Hamburger chain Smashburger has become a smash hit, growing from three Denver locations in 2007 to 150 outposts nationwide. And while its Angus-beef burgers and unique toppings have helped to propel its success, its secret sauce is social-media outreach.
Smashburger offers coupons and trivia contests for its 67,000 Facebook followers, replies to questions and complaints on its Twitter and Facebook profiles, and actively reaches out to bloggers who might write about the new Smashburger restaurants opening in their areas.
"The brand was really built on social media and PR strategies," says Jeremy Morgan, senior vice president of marketing and consumer insights. "Social mediais an opportunity for us to engage with consumers and have a conversation, which is different than paid media, when you're just shouting through a bullhorn."
Wielded wisely, social media can help a growing business boost brand awareness, improve customer relations, garner market research, even bolster sales. As the number of people using social media rises, marketing experts say it's essential for even the smallest of companies to consider diving in.
"Everybody should take a look at it," says Dan Galbraith, owner of marketing support company Solutionist and a National Small Business Association board member.
"Whether they chose to jump into social media or not is a question that only they can answer," he says, but all firms should at least explore how social media could work for them.
It just takes a few clicks to potentiality connect with thousands of business contacts and customers, he says. In addition to networking, business owners can use social media to glean useful insights by reading comments made by customers, industry experts, even competitors.
"There's a lot of good information floating out there," he says.
A time investment
It takes dedication to achieve social-media success.
"The common misconception about social media is that it's free," says Morgan. "Facebook and Twitter accounts are free, but for small business owners in particular, time comes at a premium."
To keep from feeling overwhelmed, business owners should decide how much time they can dedicate to this burgeoning arena, says Galbraith. Some may need to hire social-media help.
Either way, business owners should first set goals, he says. For instance, an owner might want to increase store traffic by 20 percent by offering coupons via Facebook or another social-media site. Or a business-to-business company could plan to reconnect with 10 former clients and re-establish solid relationships in the next three months.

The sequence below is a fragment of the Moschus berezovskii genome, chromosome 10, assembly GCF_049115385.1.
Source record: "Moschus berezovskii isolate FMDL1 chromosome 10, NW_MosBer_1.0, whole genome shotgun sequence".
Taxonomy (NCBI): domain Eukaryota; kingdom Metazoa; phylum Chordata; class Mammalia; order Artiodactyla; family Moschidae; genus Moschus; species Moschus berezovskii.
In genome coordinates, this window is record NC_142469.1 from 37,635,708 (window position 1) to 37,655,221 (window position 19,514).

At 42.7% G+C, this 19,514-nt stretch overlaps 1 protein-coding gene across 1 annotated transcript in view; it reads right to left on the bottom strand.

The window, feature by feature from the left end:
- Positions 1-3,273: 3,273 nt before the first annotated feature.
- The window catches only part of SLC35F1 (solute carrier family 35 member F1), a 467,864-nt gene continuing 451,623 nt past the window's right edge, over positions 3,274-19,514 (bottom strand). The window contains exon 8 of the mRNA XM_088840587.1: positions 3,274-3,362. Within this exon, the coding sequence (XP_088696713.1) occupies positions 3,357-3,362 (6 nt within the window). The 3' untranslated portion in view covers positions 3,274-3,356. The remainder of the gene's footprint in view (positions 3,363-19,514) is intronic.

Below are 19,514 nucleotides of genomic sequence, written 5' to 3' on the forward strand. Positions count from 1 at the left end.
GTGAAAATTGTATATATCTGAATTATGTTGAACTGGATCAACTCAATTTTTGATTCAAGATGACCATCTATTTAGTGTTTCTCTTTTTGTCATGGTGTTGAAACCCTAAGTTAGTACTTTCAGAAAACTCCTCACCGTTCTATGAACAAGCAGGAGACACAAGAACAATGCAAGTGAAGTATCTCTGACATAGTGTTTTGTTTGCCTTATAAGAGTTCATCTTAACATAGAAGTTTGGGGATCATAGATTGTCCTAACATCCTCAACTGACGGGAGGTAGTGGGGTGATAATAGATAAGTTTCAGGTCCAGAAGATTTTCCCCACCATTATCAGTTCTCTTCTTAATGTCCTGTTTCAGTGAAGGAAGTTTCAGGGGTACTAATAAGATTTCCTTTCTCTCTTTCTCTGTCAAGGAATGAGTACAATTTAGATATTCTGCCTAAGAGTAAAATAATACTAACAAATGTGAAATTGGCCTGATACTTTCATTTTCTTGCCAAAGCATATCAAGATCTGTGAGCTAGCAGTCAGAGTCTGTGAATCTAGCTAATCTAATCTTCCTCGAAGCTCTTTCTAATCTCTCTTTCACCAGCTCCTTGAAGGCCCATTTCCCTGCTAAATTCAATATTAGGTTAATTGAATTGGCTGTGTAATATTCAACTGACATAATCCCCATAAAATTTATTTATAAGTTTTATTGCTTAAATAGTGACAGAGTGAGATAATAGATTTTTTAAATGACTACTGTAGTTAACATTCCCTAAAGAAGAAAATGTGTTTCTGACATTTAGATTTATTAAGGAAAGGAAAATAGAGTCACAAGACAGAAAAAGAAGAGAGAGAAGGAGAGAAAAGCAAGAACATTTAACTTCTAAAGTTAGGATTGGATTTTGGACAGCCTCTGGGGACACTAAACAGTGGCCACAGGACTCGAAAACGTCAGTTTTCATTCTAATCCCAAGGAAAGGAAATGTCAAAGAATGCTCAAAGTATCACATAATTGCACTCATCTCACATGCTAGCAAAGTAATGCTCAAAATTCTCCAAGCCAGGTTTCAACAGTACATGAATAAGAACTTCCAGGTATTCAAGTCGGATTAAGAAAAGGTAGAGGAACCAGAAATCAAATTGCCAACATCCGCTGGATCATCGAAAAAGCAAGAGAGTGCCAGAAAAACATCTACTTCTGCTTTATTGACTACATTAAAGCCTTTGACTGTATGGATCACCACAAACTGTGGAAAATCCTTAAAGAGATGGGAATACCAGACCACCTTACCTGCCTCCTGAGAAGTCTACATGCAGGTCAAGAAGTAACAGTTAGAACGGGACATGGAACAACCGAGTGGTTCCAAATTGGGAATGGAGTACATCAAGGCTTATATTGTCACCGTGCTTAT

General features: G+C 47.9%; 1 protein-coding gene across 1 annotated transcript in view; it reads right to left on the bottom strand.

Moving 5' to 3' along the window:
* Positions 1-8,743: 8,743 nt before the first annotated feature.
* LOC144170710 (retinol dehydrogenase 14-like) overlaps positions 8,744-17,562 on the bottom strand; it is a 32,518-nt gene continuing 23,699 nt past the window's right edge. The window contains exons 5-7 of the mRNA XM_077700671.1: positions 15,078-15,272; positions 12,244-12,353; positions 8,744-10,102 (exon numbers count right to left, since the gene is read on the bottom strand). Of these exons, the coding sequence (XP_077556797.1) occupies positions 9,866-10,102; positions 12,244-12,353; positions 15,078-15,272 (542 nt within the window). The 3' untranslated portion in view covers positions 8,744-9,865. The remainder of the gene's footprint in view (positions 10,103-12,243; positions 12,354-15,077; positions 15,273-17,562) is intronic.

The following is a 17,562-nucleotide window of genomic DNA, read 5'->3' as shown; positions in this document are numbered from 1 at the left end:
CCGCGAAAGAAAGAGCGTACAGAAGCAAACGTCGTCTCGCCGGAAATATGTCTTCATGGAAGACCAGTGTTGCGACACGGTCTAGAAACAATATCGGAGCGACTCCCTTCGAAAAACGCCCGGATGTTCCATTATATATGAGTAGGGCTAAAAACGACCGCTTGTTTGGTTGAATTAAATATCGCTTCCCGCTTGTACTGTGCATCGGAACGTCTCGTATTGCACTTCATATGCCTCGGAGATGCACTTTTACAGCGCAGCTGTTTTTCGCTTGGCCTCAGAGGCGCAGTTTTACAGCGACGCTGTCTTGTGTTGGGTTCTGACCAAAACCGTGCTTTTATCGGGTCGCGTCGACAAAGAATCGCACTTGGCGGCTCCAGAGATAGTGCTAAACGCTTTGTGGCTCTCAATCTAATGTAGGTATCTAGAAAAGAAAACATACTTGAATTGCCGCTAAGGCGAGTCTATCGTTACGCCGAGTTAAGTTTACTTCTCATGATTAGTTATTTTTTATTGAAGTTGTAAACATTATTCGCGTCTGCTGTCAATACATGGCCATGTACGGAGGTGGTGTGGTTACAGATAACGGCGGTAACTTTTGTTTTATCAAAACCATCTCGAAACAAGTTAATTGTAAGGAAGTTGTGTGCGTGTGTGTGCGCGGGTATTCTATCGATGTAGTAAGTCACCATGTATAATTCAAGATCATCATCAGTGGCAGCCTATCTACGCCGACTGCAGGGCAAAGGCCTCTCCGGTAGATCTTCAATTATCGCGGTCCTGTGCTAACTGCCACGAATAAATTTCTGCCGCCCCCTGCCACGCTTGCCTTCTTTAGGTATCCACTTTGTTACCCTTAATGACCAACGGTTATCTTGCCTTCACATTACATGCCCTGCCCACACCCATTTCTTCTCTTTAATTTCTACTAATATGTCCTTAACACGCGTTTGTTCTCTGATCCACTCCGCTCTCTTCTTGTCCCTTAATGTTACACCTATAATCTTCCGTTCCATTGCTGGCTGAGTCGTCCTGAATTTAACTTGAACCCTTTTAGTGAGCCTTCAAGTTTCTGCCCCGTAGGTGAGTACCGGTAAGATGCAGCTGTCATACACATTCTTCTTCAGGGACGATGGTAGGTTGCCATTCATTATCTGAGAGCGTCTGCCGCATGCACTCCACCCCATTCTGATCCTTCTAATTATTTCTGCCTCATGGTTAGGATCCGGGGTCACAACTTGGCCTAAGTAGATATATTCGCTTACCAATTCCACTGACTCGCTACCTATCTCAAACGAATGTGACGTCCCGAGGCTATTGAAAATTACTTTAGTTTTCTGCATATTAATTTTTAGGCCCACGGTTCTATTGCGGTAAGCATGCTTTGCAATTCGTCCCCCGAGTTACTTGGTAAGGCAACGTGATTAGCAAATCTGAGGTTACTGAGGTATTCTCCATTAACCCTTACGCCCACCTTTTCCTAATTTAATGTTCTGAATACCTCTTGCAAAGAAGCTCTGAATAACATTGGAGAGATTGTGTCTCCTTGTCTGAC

The goals should be clear-cut, but as many business owners have learned, the initial strategies might have to change.
"Our social-media education is ongoing and is purely trial and error," says Pawleys Island, S.C., entrepreneur Brian Henry, who started selling pimento cheese with his wife, Sassy, in 2006.
In 2009, they used social media to post photos of themselves and their Palmetto Cheese-branded spreads, which blend cheddar cheese, mayonnaise, cream cheese and sweet pimento peppers with spices and ingredients such as jalapeños or bacon.
"While this was a great place for us to start, it didn't bring in a lot of followers, because it wasn't creating a dialogue," says Brian.
Since then, they've ramped up their digital interactions. They post customer recipes on their Facebook and Twitter profiles, offer trivia contests and T-shirt give-aways, and answer questions on how to buy, store and serve the cheese.
As followers increased, so did sales. When the Henrys first began their social-media outreach in 2009, they sold 547,000 containers of Palmetto Cheese. In 2011, they sold 2.1 million.
Of course, that sales boost wasn't brought on by social media alone. But the nearly 22,000 people who "like" the Palmetto Cheese Facebook page— and spread word of the brand to their friends — have helped sales. "Once we started truly interacting with our customers and created a community, we began to see an increase in interest and customers," Brian says.
While marketing experts advocate joining the social-media conversation, most say that doing it poorly — such as combining personal and professional updates or not posting information consistently — is worse than not doing it at all.
"Consumers won't stick around, and you won't get much traction," says Morgan.
There are some basic social media tenets to keep in mind, says Sabina Ptacin, co-founder of 'Preneur, which provides tools and resources for small businesses.
She first suggests that business owners "baby step it out," to see what feels comfortable to them and is do-able. Those who can't contribute on a daily basis might want to hold off on creating a public profile.
"You can't post once a week and think it's going to make an impact," she says. "You need to constantly be contributing, definitely every day."
She encourages new entrants to start conversations by posting updates, photos and interesting industry news, as well as questions for followers. The queries can be simple, such as asking for feedback on a new product or for opinions on industry news.
"Do not worry if no one responds," she says. "It doesn't mean that no one likes you, or you're bad at Twitter."
If the questions are authentic and interesting, they will eventually get replies, she says.
And no matter what, don't aggressively push a product or service, she says. That could scare away potential followers.
She counsels social media users to think of it as circulating during a cocktail party.
"I always tell people to pretend that they're at a party and (act) how they would behave," she says. "No one wants to talk to the person who is always talking about themselves. … They want you to ask them questions and engage in conversations."